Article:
I nanny for three girls, the youngest of which is six years old. "The Princess," as I will refer to her in all blog postings, is about halfway through her second week of first grade. I take care of her and her sisters ("The Drama Queen" almost 12, and "The Diva" almost 9) about three afternoons a week. The older two are pretty good about doing their homework without too many problems. Sometimes they'll ask me to help them with their homework, and I realize that I am, in fact, a dunderhead when it comes to elementary and middle school mathematics (What does commutative mean? Seriously...I have to use the dictionary to do 4th grade math?), science (Laws of Motion? All I know is that I get in trouble with the law if my driving motion is too fast), geography (how am I supposed to know why it's called the Tropic of Cancer? No, I'm pretty sure you don't automatically get cancer if you go there), and pretty much everything else.
Anyway, I can easily help "The Princess" with all of her homework, since most if it is still on my level. Right now, she's just coming out of kindergarten (and a long summer break in which I did not make her practice her writing/reading enough), so she's practicing writing simple words like "a," "at," "the," "me," etc.
The past two days I've asked "The Princess" to do her homework. You'd think I was torturing the child. She comes home from school and starts complaining about how long it will take her to do her homework. She eats a snack. She stalls. She sits at the table. She stalls. She cries. She stalls. She pounds the table with her head--literally. I try to reason with her, but she doesn't seem to grasp the simple concept that if she'd just go ahead and START her homework, she would be done with it sooner. Homework that would take her about 10 minutes becomes an hour long ordeal.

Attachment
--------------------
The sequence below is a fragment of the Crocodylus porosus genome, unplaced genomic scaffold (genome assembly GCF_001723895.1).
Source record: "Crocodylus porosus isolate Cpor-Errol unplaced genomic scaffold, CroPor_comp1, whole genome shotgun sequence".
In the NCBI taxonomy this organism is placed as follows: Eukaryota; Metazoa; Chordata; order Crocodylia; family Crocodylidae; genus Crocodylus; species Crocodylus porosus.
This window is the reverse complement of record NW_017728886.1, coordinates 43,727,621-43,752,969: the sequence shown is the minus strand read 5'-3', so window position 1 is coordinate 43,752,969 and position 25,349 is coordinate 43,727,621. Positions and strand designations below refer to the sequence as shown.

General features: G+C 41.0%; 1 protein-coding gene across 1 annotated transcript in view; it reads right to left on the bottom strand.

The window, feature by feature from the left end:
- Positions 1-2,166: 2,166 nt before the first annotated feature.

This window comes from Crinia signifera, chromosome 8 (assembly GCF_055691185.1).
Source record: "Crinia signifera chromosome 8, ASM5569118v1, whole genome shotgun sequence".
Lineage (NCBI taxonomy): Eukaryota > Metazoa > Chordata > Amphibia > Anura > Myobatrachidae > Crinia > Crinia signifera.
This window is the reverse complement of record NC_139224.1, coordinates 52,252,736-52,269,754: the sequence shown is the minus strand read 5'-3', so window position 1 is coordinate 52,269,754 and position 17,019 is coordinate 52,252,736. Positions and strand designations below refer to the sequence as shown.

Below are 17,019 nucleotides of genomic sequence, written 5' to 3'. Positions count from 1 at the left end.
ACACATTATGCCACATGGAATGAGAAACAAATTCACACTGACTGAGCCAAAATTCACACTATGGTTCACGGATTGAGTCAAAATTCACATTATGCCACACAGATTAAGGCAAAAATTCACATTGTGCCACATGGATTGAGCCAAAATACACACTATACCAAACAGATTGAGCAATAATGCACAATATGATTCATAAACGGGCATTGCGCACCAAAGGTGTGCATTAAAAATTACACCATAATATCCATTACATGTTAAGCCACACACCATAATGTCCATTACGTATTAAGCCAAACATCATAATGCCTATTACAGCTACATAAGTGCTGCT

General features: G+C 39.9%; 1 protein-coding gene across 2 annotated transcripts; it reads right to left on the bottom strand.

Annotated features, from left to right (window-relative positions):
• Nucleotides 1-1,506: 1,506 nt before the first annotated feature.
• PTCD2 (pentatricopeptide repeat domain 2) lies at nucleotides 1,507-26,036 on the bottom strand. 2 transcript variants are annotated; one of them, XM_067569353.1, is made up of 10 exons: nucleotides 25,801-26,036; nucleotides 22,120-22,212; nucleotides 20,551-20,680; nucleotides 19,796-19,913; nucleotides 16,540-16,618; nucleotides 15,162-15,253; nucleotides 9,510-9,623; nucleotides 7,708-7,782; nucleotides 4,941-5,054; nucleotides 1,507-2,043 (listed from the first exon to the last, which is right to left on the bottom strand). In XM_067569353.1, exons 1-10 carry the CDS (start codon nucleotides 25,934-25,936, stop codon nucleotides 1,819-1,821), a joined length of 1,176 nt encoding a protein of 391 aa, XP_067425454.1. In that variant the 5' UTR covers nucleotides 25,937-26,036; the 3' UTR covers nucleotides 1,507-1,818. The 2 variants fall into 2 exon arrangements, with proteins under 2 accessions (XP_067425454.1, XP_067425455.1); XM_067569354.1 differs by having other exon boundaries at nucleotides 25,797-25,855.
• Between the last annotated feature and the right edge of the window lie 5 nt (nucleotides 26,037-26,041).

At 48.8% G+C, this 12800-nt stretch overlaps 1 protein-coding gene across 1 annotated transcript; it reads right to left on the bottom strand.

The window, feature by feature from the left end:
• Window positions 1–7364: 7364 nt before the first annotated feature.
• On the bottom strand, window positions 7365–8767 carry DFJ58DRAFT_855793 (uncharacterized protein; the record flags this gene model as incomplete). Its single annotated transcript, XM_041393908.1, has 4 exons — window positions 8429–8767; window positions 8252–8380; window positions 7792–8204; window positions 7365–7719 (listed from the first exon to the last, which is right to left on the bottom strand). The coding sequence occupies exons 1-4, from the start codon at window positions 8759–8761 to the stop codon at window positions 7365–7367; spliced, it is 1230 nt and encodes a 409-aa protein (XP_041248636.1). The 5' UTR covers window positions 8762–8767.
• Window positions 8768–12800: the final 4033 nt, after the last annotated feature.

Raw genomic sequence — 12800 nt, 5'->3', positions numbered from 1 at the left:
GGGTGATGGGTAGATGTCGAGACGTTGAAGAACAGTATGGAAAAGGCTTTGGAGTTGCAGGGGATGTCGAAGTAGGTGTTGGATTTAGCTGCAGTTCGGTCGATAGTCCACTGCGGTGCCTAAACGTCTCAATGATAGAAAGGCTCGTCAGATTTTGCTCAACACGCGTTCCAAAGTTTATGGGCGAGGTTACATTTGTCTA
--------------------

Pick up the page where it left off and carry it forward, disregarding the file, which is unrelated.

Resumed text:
The other day, I was trying to help her start her homework. I suggested she write some of her words down. It was a list of 10 words, all four letters long or less. She looked at me helplessly and dramatically exclaimed, "THAT'S TOO MANY WORDS!"
At this point, I really made her mad by busting out laughing. She demanded to know why I was laughing. I said to her as kindly as possible, "Sweetheart, I have written three grown-up chapter books. Don't tell me that this is too many words."
Anyway, I've been taking a break from writing for a while. I have about a week left of it, and then I'm going to have to start trying to get my first book published again. I'm going to have to send out query letters. I'm dreading this.
I have the temptation to look up at God helplessly and exclaim, "THIS IS TOO HARD FOR ME!" Only I'm not too mad when He laughs kindly and says, "But, sweetheart, nothing is too hard for me."
I know that I'm going to sit down to start sending my queries. I'll want to cry. I'll want to pound my fists on the table. I'll want to complain about how long it'll take me to find an agent. I'll want to make up excuses not to try. I'll want to go through every possible reason why I'll most likely not get published. "I'm an unknown writer! No agent will want me!" "My writing is unusual and probably sucks." "I don't know what I'm doing! Why did I think I could do this?" "What if aliens invade the planet and erase every copy of my book, and then steal my brain so I can't write it all over again!?"
The thing is, if I would just sit down and trust God and GET IT DONE, it wouldn't be such an ordeal for me. So I still ask for prayer. The reading break I've taken has been immensely helpful and refreshing. Now it's time to work again. There aren't too many words; I just have to be dilligent to do what needs to be done.
Lord, let not my hands be idle, nor my heart be unstirred.